Wednesday, September 10, 2014

Reflective Teaching Blog Challenge Day 9: A Big Accomplishment

The professional world is full of small, hidden, sometimes undiscovered corners. When we list out common jobs, it's often doctor, lawyer, teacher... But there are as many jobs out there as there are ways to describe them.

I've written before about my calling to be a teacher beginning when I was very young, and I was set on being a high school social studies teacher all the way through college. My first full-time position was teaching 11th and 12th grade social studies, and I scoured the job postings for another position when I lost that job. I tend toward the stubborn side of consistency and commitment, so anything other than middle school or high school social studies simply wouldn't fit. When I earned my K-12 reading certificate, I a few more titles became acceptable, including the one I was eventually hired for.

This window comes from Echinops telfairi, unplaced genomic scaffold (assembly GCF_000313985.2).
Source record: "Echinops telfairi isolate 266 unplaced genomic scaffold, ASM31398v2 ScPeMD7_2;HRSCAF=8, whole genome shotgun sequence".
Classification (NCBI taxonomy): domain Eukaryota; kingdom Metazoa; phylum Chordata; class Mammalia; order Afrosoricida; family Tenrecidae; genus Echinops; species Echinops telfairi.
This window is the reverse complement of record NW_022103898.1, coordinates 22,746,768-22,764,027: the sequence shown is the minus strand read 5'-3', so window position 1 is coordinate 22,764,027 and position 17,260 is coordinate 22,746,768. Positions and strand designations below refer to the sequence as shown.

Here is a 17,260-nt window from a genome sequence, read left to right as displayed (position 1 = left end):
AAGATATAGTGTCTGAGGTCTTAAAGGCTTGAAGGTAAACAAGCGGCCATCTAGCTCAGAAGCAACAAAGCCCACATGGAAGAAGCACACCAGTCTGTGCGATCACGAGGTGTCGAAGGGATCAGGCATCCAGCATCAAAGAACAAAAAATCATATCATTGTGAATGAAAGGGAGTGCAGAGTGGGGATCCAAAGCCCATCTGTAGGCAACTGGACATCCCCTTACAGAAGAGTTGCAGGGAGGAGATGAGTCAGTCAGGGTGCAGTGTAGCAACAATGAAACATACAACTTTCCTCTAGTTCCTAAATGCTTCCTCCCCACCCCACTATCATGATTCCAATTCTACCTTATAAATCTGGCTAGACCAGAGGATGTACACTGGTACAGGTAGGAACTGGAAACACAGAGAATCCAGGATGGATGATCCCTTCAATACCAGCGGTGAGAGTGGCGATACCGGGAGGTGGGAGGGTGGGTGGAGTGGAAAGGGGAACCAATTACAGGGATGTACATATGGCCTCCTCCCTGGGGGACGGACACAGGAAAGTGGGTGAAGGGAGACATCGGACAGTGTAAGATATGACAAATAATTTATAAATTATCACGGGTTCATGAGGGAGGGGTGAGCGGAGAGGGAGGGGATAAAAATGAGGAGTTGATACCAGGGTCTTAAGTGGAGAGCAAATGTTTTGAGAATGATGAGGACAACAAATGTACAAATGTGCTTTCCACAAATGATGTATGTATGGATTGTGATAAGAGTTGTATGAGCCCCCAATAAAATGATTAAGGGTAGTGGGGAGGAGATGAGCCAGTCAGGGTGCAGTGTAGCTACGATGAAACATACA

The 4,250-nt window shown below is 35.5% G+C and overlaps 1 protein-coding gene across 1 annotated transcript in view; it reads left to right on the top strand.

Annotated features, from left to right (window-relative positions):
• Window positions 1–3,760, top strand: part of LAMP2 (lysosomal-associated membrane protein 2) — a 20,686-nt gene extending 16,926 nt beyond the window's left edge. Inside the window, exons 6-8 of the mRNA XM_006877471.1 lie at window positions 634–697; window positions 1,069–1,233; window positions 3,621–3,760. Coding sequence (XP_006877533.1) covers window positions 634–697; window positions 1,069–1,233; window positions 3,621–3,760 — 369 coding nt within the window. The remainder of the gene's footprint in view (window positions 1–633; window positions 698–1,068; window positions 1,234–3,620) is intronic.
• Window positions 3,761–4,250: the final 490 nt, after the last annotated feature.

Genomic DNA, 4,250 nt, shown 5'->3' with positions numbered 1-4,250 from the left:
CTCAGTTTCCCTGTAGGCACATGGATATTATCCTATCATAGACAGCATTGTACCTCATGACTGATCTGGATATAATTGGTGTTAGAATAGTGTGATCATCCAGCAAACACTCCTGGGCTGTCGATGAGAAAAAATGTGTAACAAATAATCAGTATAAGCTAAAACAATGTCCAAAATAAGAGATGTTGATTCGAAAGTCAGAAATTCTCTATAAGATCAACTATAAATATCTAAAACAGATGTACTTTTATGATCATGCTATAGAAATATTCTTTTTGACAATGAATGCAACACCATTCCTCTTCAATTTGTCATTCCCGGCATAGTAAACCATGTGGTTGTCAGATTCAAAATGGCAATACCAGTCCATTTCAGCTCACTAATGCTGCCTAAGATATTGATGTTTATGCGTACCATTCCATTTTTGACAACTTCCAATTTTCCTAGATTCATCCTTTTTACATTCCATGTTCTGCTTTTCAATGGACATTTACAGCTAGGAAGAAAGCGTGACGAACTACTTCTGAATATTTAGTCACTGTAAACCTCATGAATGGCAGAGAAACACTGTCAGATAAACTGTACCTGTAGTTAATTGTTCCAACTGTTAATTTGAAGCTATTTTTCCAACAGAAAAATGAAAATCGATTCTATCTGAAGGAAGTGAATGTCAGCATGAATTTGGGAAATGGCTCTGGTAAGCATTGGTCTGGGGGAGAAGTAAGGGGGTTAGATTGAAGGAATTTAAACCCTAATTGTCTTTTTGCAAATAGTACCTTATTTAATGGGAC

What I found was that teaching can be so much more than a classroom. While my primary focus remains teaching my classes, my biggest accomplishment has been finding the corners. I teach reading and writing in post-secondary technical education. Technical education itself is a corner, post-secondary technical education is even more hidden, and literacy in post-secondary technical education is almost non-existent. Part of my job also includes learning support, so not just teaching post-secondary technical students how to read and write, but filling in the gaps as well.

These are areas that need research and development badly, especially in the face of issues like college readiness, developmental education, the skills gap, unemployment, the rise of manufacturing, the exponentially growing role of technology and its increasing complexity, and the true value and role of college in our society. I've started my investigation - computer networking students need very strong vocabulary skills; the ability to use text features is essential for automotive students - and I'm excited to continue to bring light to these corners of the education world.

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